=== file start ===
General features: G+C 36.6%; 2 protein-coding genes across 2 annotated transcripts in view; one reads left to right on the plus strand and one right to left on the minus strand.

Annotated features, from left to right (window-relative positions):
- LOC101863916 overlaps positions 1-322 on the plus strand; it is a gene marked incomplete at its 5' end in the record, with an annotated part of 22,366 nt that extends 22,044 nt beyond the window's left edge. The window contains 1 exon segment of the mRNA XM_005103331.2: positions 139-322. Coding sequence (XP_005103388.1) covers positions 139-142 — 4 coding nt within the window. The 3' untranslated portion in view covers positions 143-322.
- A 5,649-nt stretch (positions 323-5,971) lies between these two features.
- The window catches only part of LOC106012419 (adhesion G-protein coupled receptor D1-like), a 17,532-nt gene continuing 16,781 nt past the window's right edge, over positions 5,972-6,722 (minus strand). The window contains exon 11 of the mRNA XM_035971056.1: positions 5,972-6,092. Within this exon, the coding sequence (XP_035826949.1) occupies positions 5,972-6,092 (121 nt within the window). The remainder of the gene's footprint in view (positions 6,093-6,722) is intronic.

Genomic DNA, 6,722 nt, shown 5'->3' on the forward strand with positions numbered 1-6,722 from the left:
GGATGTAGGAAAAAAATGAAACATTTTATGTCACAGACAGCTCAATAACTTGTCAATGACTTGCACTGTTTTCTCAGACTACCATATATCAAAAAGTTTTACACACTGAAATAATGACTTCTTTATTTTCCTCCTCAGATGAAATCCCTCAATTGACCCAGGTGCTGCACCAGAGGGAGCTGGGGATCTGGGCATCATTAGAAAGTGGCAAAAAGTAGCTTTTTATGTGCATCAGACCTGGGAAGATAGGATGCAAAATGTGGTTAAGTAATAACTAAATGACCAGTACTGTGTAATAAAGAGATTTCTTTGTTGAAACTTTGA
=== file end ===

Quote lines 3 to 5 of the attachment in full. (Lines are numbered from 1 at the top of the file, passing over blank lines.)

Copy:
- LOC101863916 overlaps positions 1-322 on the plus strand; it is a gene marked incomplete at its 5' end in the record, with an annotated part of 22,366 nt that extends 22,044 nt beyond the window's left edge. The window contains 1 exon segment of the mRNA XM_005103331.2: positions 139-322. Coding sequence (XP_005103388.1) covers positions 139-142 — 4 coding nt within the window. The 3' untranslated portion in view covers positions 143-322.
- A 5,649-nt stretch (positions 323-5,971) lies between these two features.
- The window catches only part of LOC106012419 (adhesion G-protein coupled receptor D1-like), a 17,532-nt gene continuing 16,781 nt past the window's right edge, over positions 5,972-6,722 (minus strand). The window contains exon 11 of the mRNA XM_035971056.1: positions 5,972-6,092. Within this exon, the coding sequence (XP_035826949.1) occupies positions 5,972-6,092 (121 nt within the window). The remainder of the gene's footprint in view (positions 6,093-6,722) is intronic.